Peace for Failure

27 Apr

Pounce bw

The environmental buzz word in the 1970’s was ecology. Decades of do-as-we-will left rivers and lakes polluted, landfills oozing nastiness, and roadsides sprinkled with trash.

I convinced four girlfriends to forego our social club to pitch-in and help eradicate this evil. Snoopy and Johnny Horizon motivated us. We sent for the Clean Up America kit, learned the song, and The Litter Gitters took on trash.

Pogo was another champion for ecology. Pogo’s creator, Walt Kelly tweaked Commodore Perry’s victory statement at the Battle of Lake Erie:
“We have met the enemy, and they are ours.”pogo_earthdayYesterday I ran into this quote twice. I take notice of freaky repetition like that.

The first time was in the morning while I was reading John 16:31-33. The second was while reading Invitation to a Journey, by M. Robert Mulholland, Jr. late last night.

John 16:31-33

Jesus answered them, “Do you now believe? Behold, the hour is coming, indeed it has come, when you will be scattered, each to his own home, and will leave me alone. Yet I am not alone, for the Father is with me. I have said these things to you, that in me you may have peace. In the world you will have tribulation. But take heart; I have overcome the world.”

The context for John 16 is after Jesus’ triumphal entry into Jerusalem and before his arrest that night in the garden. Jesus let the disciples know ahead of time that they would all desert him. He didn’t scold. He didn’t shame them. In fact, the reason he brought it up was to encourage them.

He tells them these things so in him they may have peace. PEACE.

Jesus says that he knows they (we) are going to fail, but that it’s going to alright.

He doesn’t excuse their abandonment (sin), but before it even happens, he lets them (us) know there is grace for failure.

As I contemplated all this, Pogo’s quote came to mind. (More like crashed into my thoughts with combat boots on, actually.) Often, I am my worst enemy. Especially when I hang on to my failure when Jesus has extended grace.

Mulholland’s use of Pogo’s quote explains further (pages 37-38, emphasis mine):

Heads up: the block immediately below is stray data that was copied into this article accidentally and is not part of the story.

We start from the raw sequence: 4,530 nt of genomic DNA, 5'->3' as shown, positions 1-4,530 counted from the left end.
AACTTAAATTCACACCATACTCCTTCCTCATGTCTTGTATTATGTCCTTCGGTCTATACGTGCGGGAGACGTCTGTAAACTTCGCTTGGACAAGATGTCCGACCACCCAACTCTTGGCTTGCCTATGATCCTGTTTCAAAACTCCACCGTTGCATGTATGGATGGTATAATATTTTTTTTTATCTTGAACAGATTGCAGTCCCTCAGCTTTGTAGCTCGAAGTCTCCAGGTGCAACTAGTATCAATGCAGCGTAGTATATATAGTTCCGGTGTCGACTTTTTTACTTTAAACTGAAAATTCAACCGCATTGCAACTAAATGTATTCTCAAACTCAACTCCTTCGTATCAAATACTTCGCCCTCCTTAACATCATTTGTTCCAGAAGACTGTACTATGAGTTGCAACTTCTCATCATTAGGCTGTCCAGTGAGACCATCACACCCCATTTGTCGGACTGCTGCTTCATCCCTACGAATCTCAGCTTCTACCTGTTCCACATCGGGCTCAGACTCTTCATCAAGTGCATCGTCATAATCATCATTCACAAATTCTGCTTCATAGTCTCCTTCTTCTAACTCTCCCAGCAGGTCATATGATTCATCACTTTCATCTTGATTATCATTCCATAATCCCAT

If, indeed, the work of God’s formation in us is the process of conforming us to the image of Christ, obviously it’s going to take place at the points where we are not yet conformed to that image. This means that one of the first dynamics of holistic spiritual formation will be confrontation. Through some channel– the Scripture, worship, a word of proclamation, the agency of an unbeliever– the Spirit of God may probe some area in which we are not conformed to the image of Christ. That probing will probably always be confrontational, and it will always be a challenge and a call to us in our brokenness to come out of the brokenness into wholeness in Christ. But it will also be a costly call, because that brokenness is who we are.

Sometimes we suffer under the illusion that our incompleteness, our brokenness, our deadness is something like a sweater that we can easily unbutton and slip off. It is not that easy. Our brokenness is us. Like Pogo, “we have met the enemy and he is us.” This is what Jesus indicates when he speaks about losing yourself. That in your which has not yet been conformed to the image of Christ is not a simple “thing” in you– it is an essential part of who you are.

To quote one more source:

Failure doesn’t phase you.
Worry doesn’t win.
Lost doesn’t leave you afraid to start again.
Our sin doesn’t shock you.
Our shame doesn’t shame you at all.
Mistakes do not move you.
Terror doesn’t tame.
Death doesn’t doom you to life in the grave.
Our suffering doesn’t scare you.
Our secrets won’t surprise you at all.
At all.

There is nothing above you.
There is nothing beyond you.
There is nothing that you can’t do.
There is no one beside you.
There is no one that’s like you.
There is nothing that you can’t do.
Whatever will come, we’ll rise above.
You fail us not, You fail us not.
No matter the war, our hope is secure.
You fail us not, You fail us not.
You fail us not.

——————–

Ready for Sunday

If my failure doesn’t phase Christ, if I have asked for his forgiveness, why does my failure get in my way?

Jesus was concerned for his disciples (and us) so intensely, that even as arrest and death on the cross loomed in the immediate future, he makes sure to give them the info they will need to get through the next couple of days without him: they will fail, and he gives peace even in, especially in, failure.

How can we be sure?  He has overcome the world. The one who rose from the dead is the one who promises peace. The evidence points to his ability to make it so.

Leaders, I think, beat ourselves up worse than believers in the congregation. We should know better. How did we not see warning signs of danger? How can we go on stage after creating such hurt and messiness?

Because we are no worse or better than anyone else. And because he gives peace.

I am losing myself in him.

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